To conclude, we notice that Boursa Kuwait launched OTC market on November 18, 2018 [15]. This type of market is not subject to the rules of listing, trading or mandatory governance. Such rules are voluntary as adopted in global markets. This market serves companies deleted and withdrawn from the regular market, in addition to the shareholding companies that are listed in the pre-IPO period to support the listing process and the closed shareholding companies. Boursa Kuwait created a trading platform for financial and investment securities (non-listed shares, bonds and sukuk, private equity). This system provides transparency in price discovery. It also contributes to providing liquidity, enables special trades, and improves settlement and clearing mechanism [10, pp. 17–18].

4.    CBK and its regulations

Taking on the previous section, where we considered a particular member of the GCC on its own, in this section, we will concentrate on the Central Bank of Kuwait (CBK) and some of its regulations. According to [19, p. 4], CBK was established by virtue of the Law No. 32 of 1968 concerning Currency, the Central Bank of Kuwait and the Organization of Banking Business. It replaced the Kuwaiti Currency Board, which had been established by virtue of the Amiri Decree No. 41 of 1960. The establishment of CBK was to administer the role of the monetary and financial policy in the pursuit of social and economic development in the country. CBK started operating on the 1st of April 1969 as specified in Article 15 of Law No. 32 of 1968, with the following objectives:

•   to issue currency on behalf of the State;

•   to secure the stability of the Kuwaiti currency and its free convertibility into foreign currencies;

•   to direct the credit policy to assist social and economic progress and increase national income;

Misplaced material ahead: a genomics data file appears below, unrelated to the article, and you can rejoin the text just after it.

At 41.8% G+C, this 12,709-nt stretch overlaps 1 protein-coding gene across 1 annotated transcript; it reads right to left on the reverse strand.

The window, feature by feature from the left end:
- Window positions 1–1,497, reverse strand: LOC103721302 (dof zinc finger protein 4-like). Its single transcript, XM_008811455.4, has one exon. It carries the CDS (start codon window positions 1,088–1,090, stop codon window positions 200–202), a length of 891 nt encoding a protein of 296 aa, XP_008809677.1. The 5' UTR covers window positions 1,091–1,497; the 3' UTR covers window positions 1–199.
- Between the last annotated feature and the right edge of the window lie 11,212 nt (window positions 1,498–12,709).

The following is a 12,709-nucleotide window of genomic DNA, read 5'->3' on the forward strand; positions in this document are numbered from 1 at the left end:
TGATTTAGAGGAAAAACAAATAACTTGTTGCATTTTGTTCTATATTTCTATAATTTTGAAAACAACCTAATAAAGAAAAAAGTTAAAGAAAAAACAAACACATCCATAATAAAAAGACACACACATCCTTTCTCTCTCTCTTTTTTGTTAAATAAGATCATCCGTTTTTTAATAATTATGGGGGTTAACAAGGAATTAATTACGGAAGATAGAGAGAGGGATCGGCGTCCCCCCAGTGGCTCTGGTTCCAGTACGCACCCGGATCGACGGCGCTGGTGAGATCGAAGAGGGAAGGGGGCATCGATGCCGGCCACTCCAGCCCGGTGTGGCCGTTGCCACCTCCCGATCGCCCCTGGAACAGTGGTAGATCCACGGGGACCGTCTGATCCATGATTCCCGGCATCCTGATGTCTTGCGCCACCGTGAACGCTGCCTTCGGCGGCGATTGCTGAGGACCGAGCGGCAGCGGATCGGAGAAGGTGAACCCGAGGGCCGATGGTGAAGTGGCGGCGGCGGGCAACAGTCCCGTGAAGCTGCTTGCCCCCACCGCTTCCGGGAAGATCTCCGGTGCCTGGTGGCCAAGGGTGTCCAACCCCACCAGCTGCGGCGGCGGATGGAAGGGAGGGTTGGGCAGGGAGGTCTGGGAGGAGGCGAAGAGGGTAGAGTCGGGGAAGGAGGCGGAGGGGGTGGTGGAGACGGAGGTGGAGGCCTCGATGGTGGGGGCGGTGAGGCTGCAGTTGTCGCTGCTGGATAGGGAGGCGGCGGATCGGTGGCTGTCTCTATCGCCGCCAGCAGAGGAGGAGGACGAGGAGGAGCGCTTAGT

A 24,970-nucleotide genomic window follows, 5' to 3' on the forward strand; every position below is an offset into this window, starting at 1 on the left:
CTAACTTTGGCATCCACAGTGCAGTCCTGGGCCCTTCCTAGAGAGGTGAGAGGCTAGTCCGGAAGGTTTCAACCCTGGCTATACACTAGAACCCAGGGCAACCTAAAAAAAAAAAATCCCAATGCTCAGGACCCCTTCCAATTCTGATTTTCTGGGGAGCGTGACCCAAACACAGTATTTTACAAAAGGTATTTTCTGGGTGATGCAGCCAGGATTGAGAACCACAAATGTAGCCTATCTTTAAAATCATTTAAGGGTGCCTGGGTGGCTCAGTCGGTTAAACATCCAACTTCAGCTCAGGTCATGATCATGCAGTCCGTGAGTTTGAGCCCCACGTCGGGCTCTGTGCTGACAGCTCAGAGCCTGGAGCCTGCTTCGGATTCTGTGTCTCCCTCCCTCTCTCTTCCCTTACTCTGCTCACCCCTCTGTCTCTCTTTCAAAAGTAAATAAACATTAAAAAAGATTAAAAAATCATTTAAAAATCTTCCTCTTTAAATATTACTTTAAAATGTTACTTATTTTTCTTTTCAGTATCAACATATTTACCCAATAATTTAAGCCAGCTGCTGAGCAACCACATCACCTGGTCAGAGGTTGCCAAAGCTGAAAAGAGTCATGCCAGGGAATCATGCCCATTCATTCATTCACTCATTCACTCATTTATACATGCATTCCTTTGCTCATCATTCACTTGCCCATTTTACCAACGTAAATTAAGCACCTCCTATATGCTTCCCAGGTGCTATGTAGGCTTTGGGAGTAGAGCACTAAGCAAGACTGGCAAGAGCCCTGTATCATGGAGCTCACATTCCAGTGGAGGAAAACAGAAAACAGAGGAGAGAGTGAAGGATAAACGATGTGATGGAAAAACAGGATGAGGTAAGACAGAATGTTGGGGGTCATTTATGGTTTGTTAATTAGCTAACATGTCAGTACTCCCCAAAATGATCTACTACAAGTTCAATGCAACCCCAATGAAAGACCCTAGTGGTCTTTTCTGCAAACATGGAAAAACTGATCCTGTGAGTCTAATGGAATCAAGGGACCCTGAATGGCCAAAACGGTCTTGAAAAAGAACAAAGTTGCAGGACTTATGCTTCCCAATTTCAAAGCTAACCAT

•   to supervise the banking system in the State of Kuwait;

•   to serve as banker to the Government;

•   to provide financial advice to the Government.

Figure 25 provides Kuwaiti banking system as of 2009 (we notice that not all banks are listed). To get a feeling of the banking sector to control, Figure 26 shows some numbers from this sector as of year 2018 (where “PPP” stands for “public-private partnership”).

The CBK is managed by a Board of Directors encompassing the Governor of CBK – chairman, the Deputy Governor of CBK, a representative of the Ministry of Finance and a representative of the Ministry of Commerce and Industry. The Board also comprises of four other members with proven experience in the economic, financial and banking affairs, appointed by an Amiri Decree for a renewable three-year term [8].

The CBK supervises listed banks, investment companies, and exchange houses (Law No. 32, 1968). Mutual funds, however, have been supervised by the KSE Market Committee since July 2005 (Amiri Decree No. 158, 2005). The CBK has the power to inspect institutions under its supervision at any time for compliance with its provisions, laws, resolutions, and regulations. It plays a substantial role in the supervision of KSE listed companies, since many of these are banks or investment companies [3, p. 10].